Play on when you’re losing the game / Play on, ’cause you’re gonna make mistakes / It’s always worth the sacrifice even when you think you’re wrong / So play on, play on – ‘Play On,’ Carrie Underwood
Shortly after my post on the awesome music of Battle Arena Toshinden, I rediscovered my love for the music and everything about the entire franchise of Street Fighter. I splurged on this awesome Street Fighter 25th Anniverary Collector’s Set and haven’t done much with my free time but watch the Blu-Ray (Cheesy Saturday morning cartoon series first, because who can resist seeing M. Bison’s enthusiastic “YES! YES!” on the small screen?), listen to the soundtrack (And download other tracks not included. Also, not really part of my free time since I listen to it at work.), and play Alpha 2 and Alpha 3 (My favorites in the series) on the PS3. Like Toshinden, Street Fighter was a big part of my childhood, but unlike Toshinden, I’m full-blown obsessed with Street Fighter again.
A lot of us are taught at a young age that video games are just a waste of time, but it’s funny that now that I’m older, I see how much they teach me about my reality and my dreams. This past weekend, I dabbled into Arcade Mode of Super Street Fighter IV after not really caring that we had the game in our house since its release. I’m not going to get into details, but I had hit a big snag in my never-ending job hunt, which in turn brought a lot of enduring terrible feelings. I turned to the PS3 controller to unbury myself in sorrow and escape into a realm of mindless entertainment.
One of the main reasons why I love Alpha 2 and Alpha 3 in the Street Fighter series is because Sakura is in it. I’ve just always loved her sassy schoolgirl charm, and of course, her fighting style is similar to Ryu and Ken‘s, two of my other favorite characters to play as. Naturally, I selected her as my character going into the Super Street Fighter IV battle.
It’s not obvious, but like films, songs, TV shows, and theater productions, video games can tell compelling stories. In Street Fighter and many other games in the fighting genre, every character has their own motivation for entering an arena, and for fighting that one person at the final or near-final stage. For Sakura, it’s her idol Ryu. In Super Street Fighter IV, she seeks to fight him to show how strong she has gotten since their last meeting. Part of Super Street Fighter IV‘s appeal to me is how cinematic it is, and the dialogue is actually in English (Which can be toggled with the original Japanese voices) so us folks who only know English can actually understand the conversations the two have during their fight. The Sakura/Ryu dynamic is so fascinating. She’s a very eager student and he’s a true and dignified warrior who always wants to get better, and he encourages her to keep at it too.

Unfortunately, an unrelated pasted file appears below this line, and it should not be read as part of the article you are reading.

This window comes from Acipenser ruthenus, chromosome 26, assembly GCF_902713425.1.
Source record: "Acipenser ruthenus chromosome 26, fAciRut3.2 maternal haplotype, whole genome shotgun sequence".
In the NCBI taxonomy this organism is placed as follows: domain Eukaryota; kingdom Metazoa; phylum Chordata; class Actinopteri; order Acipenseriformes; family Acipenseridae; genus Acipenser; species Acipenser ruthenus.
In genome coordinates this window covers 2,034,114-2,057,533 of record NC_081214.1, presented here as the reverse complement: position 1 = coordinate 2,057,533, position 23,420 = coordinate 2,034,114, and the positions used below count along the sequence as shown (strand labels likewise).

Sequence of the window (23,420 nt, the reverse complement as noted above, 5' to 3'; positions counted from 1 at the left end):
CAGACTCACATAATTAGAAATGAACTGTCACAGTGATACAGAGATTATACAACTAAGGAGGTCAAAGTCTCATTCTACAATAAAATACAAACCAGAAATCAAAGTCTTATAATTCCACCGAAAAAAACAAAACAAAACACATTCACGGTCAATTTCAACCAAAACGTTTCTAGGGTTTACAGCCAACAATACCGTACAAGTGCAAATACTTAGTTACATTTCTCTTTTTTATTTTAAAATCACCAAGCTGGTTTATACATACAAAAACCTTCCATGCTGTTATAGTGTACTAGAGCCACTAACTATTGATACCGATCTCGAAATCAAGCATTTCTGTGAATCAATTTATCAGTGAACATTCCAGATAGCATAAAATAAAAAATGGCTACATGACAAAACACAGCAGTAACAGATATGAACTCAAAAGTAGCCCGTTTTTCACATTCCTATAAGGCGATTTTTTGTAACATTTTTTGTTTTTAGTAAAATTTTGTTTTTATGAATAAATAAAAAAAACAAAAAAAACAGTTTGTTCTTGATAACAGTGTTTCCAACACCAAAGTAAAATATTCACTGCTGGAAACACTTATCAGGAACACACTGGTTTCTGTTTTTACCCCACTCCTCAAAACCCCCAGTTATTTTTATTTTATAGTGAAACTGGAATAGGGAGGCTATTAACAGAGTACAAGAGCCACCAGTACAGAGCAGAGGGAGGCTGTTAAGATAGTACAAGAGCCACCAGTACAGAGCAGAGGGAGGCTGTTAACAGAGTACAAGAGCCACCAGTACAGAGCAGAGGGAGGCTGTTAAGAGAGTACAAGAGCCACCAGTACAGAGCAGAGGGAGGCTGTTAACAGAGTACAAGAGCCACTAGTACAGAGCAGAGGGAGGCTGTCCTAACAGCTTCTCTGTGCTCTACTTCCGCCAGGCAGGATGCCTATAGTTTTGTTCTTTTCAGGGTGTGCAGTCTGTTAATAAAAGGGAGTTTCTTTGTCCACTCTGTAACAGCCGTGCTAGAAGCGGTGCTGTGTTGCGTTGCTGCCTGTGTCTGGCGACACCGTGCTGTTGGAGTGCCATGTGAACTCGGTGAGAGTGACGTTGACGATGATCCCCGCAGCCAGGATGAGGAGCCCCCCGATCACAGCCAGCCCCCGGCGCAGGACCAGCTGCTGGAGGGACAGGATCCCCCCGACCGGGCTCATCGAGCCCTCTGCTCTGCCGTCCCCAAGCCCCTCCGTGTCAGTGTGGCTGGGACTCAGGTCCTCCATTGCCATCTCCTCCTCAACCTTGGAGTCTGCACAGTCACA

It’s sweet. However, from an occasional beginner-level gamer standpoint (I should mention this is played at “Easy” level, but there is also “Easiest” and “Very Easy,” so I’m two steps ahead), that is one tough mothertrucker to beat. Beating the game all the way in other Street Fighter games was simple, but Super Street Fighter IV is more of a bitch than I imagined. I learned this as I spent about two 30-45 minute sessions Sunday and Monday to beat Ryu at the rival stage. The closest I got was a double K.O. A DOUBLE K.O. Only that would ever happen to me.
Then I had an epiphany: Ryu is a giant turd. I don’t really mean that because he’s still one of my favorite characters, but the dude is only there for me to beat him, yet I’m getting beaten by him. Watching Sakura getting knocked around and knocked down was like watching myself over the weekend and watching myself as my heart broke with every job rejection I’ve received over the past two years. But I had to keep hitting ‘Start’ on the ‘Continue?’ screen. I had already gotten so far, especially with the tribulations that were Zangief, Hakan, and Blanka (Why I had trouble with those three in particular, I don’t know) Why not just beat this last guy?
But I never did beat him, because realistically, I was going to turn off the console and get on my computer to write this blog entry (And eat, sleep, wash dishes, take a tinkle, etc). Near the end of Monday’s gameplay, I seriously contemplated if I should switch the difficulty level two tiers down just to get through Ryu. But morally, I couldn’t, and I won’t. Even “Easy” is hard, and getting to an endpoint is never easy.
It’s all just like my road to get to where I want to be: Winning a match is like getting the invitation for a job interview. The fight itself is that interview and application process, trying to stand out, impress, defeat doubts, and emerge victorious. Losing is the rejection. Sometimes you’ll be frustrated by and tired of it. You’ll shut down and not fight anymore, but then you’ll switch back on, fight through and win more matches, lose other ones, keep losing the big fight, and hit ‘Start’ on ‘Continue?’ anyway.
My spirit took a beating this weekend in my real-life journey. I’m so blessed to have such a positive support network to encourage me to keep fighting. But it took me handling a PS3 controller on an animated character to fight computerized opponents and struggle against them to make me realize that.
One day soon, I’ll knock down that last brick wall in my path—just like one day soon, my Sakura will beat Ryu.